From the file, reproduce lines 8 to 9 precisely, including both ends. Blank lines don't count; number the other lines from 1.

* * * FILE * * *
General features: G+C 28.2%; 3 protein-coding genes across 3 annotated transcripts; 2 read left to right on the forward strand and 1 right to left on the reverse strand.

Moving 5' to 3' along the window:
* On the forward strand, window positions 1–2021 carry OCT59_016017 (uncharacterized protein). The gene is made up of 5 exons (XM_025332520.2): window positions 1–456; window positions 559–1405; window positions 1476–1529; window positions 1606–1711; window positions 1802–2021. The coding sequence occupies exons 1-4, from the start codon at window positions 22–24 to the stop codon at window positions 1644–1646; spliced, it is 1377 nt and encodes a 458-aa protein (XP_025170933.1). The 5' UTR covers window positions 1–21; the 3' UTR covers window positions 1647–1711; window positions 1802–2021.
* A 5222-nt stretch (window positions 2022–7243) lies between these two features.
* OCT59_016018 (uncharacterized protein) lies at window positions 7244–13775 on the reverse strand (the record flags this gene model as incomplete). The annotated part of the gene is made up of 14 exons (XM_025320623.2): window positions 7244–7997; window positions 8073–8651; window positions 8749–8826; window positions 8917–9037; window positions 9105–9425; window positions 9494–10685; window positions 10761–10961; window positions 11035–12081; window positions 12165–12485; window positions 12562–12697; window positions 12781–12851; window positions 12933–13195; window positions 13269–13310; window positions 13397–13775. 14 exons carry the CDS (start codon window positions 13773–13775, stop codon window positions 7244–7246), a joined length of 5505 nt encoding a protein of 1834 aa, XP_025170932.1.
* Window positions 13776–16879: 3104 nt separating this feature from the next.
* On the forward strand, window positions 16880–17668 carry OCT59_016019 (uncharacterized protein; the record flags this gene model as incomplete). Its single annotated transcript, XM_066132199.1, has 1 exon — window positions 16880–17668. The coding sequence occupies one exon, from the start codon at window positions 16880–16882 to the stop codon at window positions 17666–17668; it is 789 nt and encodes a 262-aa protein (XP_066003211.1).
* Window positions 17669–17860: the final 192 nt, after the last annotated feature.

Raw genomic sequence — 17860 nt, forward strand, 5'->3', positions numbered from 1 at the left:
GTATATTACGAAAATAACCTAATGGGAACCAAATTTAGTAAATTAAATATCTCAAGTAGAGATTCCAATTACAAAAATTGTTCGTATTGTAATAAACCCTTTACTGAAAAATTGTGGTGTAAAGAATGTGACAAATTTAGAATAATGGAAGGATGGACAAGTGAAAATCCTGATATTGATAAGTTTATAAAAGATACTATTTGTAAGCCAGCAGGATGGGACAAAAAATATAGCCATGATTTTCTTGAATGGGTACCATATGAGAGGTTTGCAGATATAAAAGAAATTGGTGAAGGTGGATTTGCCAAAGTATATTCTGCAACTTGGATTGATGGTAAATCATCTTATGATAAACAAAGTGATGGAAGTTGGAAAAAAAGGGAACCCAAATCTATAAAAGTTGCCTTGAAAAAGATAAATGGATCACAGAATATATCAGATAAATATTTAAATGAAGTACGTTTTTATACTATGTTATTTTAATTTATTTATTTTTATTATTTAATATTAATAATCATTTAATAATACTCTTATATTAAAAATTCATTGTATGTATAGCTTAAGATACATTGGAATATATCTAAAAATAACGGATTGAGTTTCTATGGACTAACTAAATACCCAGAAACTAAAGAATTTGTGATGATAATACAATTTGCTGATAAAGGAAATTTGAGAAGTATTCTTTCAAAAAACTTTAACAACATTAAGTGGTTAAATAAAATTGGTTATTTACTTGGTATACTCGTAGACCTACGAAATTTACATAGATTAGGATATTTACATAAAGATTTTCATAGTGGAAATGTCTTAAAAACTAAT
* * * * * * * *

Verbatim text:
* Window positions 17669–17860: the final 192 nt, after the last annotated feature.

Raw genomic sequence — 17860 nt, forward strand, 5'->3', positions numbered from 1 at the left: